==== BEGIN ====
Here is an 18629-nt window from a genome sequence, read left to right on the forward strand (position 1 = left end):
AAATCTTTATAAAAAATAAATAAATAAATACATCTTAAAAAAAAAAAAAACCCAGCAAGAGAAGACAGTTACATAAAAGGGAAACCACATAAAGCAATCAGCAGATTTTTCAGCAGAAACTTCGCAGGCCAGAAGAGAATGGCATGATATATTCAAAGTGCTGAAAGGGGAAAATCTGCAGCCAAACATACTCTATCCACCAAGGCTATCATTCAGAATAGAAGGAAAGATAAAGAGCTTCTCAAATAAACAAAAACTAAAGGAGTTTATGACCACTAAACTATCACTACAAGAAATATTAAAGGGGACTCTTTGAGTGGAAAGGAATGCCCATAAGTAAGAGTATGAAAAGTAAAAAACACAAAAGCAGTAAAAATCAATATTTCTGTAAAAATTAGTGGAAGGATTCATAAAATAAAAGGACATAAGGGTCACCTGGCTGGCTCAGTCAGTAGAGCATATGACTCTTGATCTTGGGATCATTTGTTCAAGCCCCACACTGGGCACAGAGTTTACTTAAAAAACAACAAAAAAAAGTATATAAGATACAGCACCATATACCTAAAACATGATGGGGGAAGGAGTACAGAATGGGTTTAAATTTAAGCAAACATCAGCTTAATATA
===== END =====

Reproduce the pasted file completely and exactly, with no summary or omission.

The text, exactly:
Here is an 18629-nt window from a genome sequence, read left to right on the forward strand (position 1 = left end):
AAATCTTTATAAAAAATAAATAAATAAATACATCTTAAAAAAAAAAAAAACCCAGCAAGAGAAGACAGTTACATAAAAGGGAAACCACATAAAGCAATCAGCAGATTTTTCAGCAGAAACTTCGCAGGCCAGAAGAGAATGGCATGATATATTCAAAGTGCTGAAAGGGGAAAATCTGCAGCCAAACATACTCTATCCACCAAGGCTATCATTCAGAATAGAAGGAAAGATAAAGAGCTTCTCAAATAAACAAAAACTAAAGGAGTTTATGACCACTAAACTATCACTACAAGAAATATTAAAGGGGACTCTTTGAGTGGAAAGGAATGCCCATAAGTAAGAGTATGAAAAGTAAAAAACACAAAAGCAGTAAAAATCAATATTTCTGTAAAAATTAGTGGAAGGATTCATAAAATAAAAGGACATAAGGGTCACCTGGCTGGCTCAGTCAGTAGAGCATATGACTCTTGATCTTGGGATCATTTGTTCAAGCCCCACACTGGGCACAGAGTTTACTTAAAAAACAACAAAAAAAAGTATATAAGATACAGCACCATATACCTAAAACATGATGGGGGAAGGAGTACAGAATGGGTTTAAATTTAAGCAAACATCAGCTTAATATA